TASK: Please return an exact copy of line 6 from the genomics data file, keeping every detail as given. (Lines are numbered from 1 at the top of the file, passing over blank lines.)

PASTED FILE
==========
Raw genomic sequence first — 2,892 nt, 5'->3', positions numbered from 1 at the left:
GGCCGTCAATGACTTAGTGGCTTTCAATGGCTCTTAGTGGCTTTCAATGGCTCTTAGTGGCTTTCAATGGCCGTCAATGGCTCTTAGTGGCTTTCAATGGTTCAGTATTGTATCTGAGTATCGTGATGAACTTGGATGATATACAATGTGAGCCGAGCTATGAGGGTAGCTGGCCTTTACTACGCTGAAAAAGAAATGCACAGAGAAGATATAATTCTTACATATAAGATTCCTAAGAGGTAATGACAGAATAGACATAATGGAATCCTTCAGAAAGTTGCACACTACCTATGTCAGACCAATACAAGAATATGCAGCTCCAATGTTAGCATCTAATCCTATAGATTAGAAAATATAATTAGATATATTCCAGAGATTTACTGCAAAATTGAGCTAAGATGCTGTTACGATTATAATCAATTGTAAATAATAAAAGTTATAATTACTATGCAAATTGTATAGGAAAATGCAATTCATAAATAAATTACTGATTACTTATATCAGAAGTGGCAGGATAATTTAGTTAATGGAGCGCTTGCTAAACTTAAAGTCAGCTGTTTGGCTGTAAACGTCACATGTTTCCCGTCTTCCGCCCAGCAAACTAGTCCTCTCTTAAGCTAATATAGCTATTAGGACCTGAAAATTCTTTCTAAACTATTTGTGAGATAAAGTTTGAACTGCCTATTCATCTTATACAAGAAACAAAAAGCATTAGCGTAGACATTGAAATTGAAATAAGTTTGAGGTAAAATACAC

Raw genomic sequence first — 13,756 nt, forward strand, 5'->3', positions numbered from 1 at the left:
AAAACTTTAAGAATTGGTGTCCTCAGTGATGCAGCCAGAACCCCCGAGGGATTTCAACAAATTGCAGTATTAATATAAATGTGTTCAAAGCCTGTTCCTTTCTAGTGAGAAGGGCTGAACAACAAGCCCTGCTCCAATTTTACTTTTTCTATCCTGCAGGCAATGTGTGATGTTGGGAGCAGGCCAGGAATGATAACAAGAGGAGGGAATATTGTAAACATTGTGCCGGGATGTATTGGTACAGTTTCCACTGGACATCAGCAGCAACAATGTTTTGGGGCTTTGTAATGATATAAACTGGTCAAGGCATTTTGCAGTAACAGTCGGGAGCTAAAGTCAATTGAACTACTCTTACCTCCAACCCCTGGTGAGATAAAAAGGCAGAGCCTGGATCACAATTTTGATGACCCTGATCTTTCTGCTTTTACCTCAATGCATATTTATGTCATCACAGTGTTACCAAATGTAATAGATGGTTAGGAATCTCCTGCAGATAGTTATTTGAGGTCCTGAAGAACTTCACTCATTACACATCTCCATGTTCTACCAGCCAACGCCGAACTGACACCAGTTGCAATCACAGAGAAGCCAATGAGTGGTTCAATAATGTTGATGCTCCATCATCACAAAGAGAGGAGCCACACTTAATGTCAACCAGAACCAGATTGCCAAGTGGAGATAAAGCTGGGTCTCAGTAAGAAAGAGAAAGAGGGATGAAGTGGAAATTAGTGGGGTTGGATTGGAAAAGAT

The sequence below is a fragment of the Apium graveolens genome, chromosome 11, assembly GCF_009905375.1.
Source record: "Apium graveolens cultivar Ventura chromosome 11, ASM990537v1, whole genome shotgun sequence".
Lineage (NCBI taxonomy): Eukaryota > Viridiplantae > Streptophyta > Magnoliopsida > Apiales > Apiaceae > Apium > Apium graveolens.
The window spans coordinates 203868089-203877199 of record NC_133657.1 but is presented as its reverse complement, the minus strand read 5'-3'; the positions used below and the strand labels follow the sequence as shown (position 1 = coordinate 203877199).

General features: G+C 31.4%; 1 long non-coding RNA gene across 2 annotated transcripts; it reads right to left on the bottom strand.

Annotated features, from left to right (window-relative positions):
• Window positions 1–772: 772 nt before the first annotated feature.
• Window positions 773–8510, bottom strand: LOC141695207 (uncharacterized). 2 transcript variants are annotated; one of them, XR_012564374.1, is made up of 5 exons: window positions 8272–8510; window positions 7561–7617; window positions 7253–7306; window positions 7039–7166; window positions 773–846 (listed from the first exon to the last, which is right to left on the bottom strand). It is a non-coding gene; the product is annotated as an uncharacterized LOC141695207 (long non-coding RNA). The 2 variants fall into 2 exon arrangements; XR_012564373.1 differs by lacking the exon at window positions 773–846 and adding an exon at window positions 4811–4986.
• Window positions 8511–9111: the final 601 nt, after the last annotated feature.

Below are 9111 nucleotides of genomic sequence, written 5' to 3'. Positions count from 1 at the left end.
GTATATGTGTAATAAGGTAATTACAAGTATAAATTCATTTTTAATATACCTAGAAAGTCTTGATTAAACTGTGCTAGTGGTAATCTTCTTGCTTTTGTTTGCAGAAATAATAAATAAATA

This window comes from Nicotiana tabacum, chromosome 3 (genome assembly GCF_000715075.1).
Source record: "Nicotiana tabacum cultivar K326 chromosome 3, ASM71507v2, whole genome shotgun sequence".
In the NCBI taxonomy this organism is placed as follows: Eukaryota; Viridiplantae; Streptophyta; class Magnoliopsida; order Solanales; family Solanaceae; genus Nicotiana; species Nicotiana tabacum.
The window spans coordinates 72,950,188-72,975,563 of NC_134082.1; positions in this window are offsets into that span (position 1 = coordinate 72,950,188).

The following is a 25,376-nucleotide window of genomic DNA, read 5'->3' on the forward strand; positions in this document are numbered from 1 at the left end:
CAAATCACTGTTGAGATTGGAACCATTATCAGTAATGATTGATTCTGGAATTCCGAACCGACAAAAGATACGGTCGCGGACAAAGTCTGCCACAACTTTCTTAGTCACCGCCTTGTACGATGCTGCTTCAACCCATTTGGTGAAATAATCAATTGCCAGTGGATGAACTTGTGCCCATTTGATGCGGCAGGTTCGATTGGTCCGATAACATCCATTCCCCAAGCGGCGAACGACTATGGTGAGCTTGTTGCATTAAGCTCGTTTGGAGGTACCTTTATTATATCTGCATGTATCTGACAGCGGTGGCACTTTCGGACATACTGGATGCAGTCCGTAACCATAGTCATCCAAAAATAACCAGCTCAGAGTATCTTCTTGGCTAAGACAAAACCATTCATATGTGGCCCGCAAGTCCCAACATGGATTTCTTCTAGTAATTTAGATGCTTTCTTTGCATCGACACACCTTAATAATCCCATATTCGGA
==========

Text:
Source record: "Apium graveolens cultivar Ventura chromosome 11, ASM990537v1, whole genome shotgun sequence".